“Like professional athletes are still making millions of dollars, sure, but a waiter in a restaurant can’t work, and well the homeless person begging can’t support themselves either, because there is no one to beg.  The only non-transients we see on the street are negligent and naïve people.   Irresponsible people who are walking in groups without masks.  Who fail to listen to and abide by stay at home orders. We still got people coming down as tourists. To come down and hang and chill!  I mean…”

“The ____ Police Dept are issuing 1000.00 citations for people who are not wearing a mask.  And all we are doing is educating.  We haven’t been mandated to enforce in a stringent way.  I’ll say,  ‘you have your mask, right?’  ‘In my pocket.’   ‘Why don’t you put it on and take care of everybody- do the right thing.  I always say,  ‘do the right thing.’

“There is gonna come a time when we are gonna have to start enforcing at least the mask rule.  Whether we believe it or not. It is what we are being mandated to do by state government.  I don’t necessarily like to wear mine, but I’m a government official.  So, everything begins with the example I produce and promote for the rest of the community.  So, I never get out of my car without my mask.  If I know I’m gonna be around a bunch of street traffic in the car – I want to promote and be a good example of that,  so I’ll keep it on in my car even.”

“This is the thing.  If you compare my department to New York… Those cats have been decimated.  By the virus.  __PD to date, we have only had _ sworn and civilian personal  infected out of _____ if you count civilian based personal – that’s incredible.  (The numbers he used showed that they were fortunate indeed).  A good number of that _ have already gone back to work. Less than ___ at home under quarantine.  That’s way better then we expected.  And what I’m praying… and I agree we have to open up, in some way shape or form soon… but, once we open up… there’s a horde of people at the castle gate.  ‘Cause there’s been a fire, right?  Then when we open it up, a couple-people-at-a-time, it means the gates are gonna be run over and, and… the gates will tumble down.  The fire for society is that people want to be free – and maybe no one is going to take into consideration… listen, if we don’t somehow try to get the economy started up again, we know we have to – but the ceiling of patience is being reached….”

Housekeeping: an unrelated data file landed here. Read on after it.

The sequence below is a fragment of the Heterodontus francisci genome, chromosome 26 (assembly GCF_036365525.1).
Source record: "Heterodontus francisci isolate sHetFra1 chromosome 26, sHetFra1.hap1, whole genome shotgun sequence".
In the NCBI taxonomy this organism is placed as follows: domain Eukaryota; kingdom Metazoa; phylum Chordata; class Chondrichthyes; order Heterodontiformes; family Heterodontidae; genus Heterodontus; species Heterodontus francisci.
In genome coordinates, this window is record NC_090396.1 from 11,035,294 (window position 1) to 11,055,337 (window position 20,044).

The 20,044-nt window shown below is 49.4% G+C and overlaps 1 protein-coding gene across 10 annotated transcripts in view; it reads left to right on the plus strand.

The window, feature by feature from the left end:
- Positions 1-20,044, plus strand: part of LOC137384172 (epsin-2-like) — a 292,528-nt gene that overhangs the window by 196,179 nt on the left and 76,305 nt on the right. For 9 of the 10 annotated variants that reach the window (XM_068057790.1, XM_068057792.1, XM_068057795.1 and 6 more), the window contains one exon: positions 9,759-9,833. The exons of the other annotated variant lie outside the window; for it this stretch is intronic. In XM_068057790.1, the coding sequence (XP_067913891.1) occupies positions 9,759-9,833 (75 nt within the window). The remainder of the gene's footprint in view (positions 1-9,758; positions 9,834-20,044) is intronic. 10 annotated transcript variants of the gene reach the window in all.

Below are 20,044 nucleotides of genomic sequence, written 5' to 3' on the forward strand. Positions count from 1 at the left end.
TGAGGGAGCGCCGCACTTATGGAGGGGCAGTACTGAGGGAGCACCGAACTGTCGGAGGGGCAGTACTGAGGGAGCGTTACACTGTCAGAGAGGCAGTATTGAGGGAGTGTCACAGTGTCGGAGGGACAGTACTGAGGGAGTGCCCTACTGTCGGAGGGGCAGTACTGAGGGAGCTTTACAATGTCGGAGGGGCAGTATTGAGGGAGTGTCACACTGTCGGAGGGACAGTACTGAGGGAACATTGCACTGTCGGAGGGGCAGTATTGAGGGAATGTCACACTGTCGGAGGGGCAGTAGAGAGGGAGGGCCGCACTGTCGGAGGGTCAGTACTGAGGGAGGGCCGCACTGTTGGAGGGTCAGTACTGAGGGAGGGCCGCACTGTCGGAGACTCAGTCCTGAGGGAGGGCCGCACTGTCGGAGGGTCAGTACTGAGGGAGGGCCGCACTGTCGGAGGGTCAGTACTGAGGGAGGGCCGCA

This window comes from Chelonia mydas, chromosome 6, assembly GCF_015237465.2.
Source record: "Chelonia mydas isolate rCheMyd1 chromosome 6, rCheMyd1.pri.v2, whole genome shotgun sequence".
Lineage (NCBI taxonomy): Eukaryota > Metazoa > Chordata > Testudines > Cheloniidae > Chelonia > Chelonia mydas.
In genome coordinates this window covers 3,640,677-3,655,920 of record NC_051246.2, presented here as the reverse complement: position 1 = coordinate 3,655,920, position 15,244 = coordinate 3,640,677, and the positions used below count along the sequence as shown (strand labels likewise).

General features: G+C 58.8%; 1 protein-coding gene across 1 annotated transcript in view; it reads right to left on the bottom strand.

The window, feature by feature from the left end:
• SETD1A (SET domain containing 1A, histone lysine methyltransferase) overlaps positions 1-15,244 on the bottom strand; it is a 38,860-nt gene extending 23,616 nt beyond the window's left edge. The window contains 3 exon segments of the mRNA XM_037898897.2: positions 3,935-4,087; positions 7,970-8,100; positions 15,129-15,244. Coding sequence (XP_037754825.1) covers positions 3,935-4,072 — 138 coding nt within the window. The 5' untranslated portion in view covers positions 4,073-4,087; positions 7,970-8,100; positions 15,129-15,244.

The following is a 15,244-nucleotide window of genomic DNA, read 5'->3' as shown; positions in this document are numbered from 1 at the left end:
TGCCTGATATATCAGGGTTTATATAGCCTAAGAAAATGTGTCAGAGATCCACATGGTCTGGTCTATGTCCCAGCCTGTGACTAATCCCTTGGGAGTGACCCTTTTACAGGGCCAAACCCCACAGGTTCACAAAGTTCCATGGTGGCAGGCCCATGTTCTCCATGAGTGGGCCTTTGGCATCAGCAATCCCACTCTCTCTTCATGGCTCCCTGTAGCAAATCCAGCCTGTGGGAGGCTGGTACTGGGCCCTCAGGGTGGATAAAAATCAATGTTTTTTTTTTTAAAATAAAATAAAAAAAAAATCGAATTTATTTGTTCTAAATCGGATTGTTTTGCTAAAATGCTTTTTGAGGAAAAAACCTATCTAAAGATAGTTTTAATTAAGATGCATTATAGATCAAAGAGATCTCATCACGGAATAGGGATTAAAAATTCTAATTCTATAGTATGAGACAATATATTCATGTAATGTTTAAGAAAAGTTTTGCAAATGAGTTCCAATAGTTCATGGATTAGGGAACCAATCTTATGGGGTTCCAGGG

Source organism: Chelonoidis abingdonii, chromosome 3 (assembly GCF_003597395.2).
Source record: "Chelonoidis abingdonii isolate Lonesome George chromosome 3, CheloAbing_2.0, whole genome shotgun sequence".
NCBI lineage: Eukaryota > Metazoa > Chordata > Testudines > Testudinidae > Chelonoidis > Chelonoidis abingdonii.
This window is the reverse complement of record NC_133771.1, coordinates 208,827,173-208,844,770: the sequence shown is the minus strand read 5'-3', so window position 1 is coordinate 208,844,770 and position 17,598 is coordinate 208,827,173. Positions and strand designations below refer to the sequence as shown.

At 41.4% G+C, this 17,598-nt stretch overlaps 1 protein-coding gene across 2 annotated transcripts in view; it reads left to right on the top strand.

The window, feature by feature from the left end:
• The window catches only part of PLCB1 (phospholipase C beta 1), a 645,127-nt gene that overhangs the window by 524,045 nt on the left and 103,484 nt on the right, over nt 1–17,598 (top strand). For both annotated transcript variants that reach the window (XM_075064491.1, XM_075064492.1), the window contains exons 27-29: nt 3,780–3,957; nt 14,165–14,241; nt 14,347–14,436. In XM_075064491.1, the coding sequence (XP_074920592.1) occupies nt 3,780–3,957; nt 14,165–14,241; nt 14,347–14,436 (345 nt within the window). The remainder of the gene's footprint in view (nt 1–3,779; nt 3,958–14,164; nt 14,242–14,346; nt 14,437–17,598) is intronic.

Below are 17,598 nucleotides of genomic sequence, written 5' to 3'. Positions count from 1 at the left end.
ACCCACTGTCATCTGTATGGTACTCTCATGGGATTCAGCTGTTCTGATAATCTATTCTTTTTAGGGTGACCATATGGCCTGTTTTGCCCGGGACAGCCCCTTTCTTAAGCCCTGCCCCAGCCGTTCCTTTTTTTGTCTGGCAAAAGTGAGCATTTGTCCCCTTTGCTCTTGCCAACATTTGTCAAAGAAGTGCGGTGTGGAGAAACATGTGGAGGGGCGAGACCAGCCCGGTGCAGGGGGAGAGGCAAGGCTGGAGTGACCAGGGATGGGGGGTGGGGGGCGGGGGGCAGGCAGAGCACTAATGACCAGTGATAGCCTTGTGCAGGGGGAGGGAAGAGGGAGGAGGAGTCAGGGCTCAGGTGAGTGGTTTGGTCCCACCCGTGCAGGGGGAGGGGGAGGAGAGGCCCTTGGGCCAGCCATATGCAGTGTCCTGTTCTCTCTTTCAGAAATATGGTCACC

“And everyone is trusting, me I’m trusting, we’re almost like the typical victim who gets victimized, right? Everyone’s so trusting everything is gonna work out, but yet, at same time… in another month, say… we’re gonna have people not have any idea how they are gonna pay their mortgage, their back rent,  two- three months of bills, forget about it… we might not be out of this by November– and if they let the gates open and the mass of society runs through the gate… we will be at peak levels right away.”